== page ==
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Hong Kong eases but doesn’t eliminate surgical requirements for ID gender change

A new law allowing legal gender change was introduced on 3 April, though with major caveats

By Dale Fox

Hong Kong skyyline
Hong Kong has introduced new rules around changing gender on ID cards (Image: Vecteezy)

Hong Kong has amended its policy on allowing transgender individuals to change their legal gender on identification documents, no longer requiring full gender reassignment surgery but still mandating certain surgical procedures, its government announced on Wednesday (3 April).

The new rules come over a year after Hong Kong’s top court ruled that the previous requirement for complete sex reassignment surgery to alter one’s gender marker on their ID card was unconstitutional. However, transgender rights advocates have criticised the revised policy for retaining what they view as overly invasive surgical stipulations.

Under the updated guidelines, transgender men must undergo a mastectomy, while transgender women must have their penis and testes removed in order to change their gender on their Hong Kong Identity Card. Applicants will also need to provide medical documentation proving they have been on continuous hormone treatment for at least two years prior to their gender marker change request.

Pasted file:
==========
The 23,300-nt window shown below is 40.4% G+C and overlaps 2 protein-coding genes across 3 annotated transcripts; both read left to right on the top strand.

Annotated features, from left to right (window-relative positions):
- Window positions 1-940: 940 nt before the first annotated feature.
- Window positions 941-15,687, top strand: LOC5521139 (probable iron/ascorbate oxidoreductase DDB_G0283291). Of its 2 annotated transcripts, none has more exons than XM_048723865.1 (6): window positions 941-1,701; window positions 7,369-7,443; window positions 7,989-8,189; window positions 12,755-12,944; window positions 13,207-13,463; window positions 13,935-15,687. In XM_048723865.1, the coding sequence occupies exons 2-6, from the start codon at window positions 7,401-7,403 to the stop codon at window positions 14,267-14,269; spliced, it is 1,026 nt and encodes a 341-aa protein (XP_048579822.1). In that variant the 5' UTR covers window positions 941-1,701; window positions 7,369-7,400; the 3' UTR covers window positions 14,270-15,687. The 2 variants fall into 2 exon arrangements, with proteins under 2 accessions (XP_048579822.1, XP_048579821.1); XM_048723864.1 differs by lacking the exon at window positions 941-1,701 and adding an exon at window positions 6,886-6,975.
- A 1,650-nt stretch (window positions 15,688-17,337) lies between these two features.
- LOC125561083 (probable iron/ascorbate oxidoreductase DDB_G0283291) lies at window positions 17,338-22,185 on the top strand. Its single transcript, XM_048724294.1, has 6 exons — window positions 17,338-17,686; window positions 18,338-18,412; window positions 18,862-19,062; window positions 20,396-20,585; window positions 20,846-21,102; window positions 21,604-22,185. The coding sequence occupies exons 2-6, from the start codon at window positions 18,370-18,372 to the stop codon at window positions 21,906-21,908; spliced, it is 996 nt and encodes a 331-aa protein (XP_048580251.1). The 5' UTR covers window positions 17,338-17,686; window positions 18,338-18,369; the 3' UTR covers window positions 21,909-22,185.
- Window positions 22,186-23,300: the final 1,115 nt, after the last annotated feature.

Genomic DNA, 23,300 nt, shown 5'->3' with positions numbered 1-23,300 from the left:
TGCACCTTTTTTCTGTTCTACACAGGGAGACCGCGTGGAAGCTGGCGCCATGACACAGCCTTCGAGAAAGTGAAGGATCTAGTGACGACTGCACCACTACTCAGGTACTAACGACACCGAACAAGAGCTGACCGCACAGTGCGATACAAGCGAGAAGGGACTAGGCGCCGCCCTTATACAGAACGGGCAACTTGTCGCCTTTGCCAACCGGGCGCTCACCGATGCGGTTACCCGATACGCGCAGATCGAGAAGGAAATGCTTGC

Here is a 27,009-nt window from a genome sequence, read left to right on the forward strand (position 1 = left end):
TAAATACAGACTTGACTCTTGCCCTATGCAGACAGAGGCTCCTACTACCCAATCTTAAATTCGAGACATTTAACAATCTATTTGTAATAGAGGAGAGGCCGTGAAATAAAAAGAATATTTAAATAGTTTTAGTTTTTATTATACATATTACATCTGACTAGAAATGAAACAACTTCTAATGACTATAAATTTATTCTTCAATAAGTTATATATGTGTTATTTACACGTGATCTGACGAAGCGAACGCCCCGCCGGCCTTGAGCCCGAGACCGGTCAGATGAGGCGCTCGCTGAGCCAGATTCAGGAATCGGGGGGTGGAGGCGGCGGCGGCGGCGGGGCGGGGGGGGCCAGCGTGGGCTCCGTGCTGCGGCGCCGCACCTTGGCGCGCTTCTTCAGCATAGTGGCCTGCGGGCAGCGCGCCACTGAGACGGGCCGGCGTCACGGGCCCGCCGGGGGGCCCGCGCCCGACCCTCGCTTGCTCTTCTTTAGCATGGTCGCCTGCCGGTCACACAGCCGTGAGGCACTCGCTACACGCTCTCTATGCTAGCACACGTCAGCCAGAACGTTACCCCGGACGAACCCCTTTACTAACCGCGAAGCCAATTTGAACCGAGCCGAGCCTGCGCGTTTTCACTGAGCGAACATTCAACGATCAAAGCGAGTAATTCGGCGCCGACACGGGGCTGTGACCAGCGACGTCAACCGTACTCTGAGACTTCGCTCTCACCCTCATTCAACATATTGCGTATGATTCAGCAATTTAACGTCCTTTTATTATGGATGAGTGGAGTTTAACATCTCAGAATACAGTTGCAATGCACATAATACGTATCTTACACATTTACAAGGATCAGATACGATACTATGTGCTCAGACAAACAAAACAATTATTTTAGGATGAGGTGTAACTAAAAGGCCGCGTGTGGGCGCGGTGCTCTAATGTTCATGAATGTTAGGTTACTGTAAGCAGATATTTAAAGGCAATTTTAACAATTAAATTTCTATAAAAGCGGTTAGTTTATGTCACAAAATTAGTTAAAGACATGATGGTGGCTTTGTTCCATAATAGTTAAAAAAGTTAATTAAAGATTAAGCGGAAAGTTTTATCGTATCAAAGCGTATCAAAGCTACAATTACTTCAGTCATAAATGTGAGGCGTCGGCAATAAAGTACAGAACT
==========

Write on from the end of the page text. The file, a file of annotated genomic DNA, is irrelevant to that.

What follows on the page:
“SRS can be life-threatening” – Lawyer Wong Hiu-chong

“We are still concerned about the heavy emphasis on sex reassignment surgeries being a requirement,” Wong Hiu-chong, lawyer for the transgender activist Henry Tse whose case prompted the policy revision, told TIME magazine. “SRS can be life-threatening.”

Reuters reported that Zephyrus Tsang, a director at the transgender youth organisation Quarks, described the new surgical demands as “a violation of the rights of physical integrity” of transgender people. Meanwhile, Christine Chu from Quarks said forcing transgender women to remove their genitals amounted to “forced sterilisation”.

While welcoming the removal of the full sex reassignment surgery prerequisite, activists have questioned the need for invasive procedures and worried the revised policy still ran afoul of the Court of Final Appeal’s ruling that “full SRS is not medically required by many transgender persons”.

Announcing the updated law, the Hong Kong government said the changes balanced “legal and medical advice” with the court’s objective, while clarifying the new rules only applied to identity cards and did not impact other gender-related policies.

In September 2023, the country’s top court ruled in favour of same-sex unions in Hong Kong, giving its government two years to enact a scheme to recognise same-sex relationships.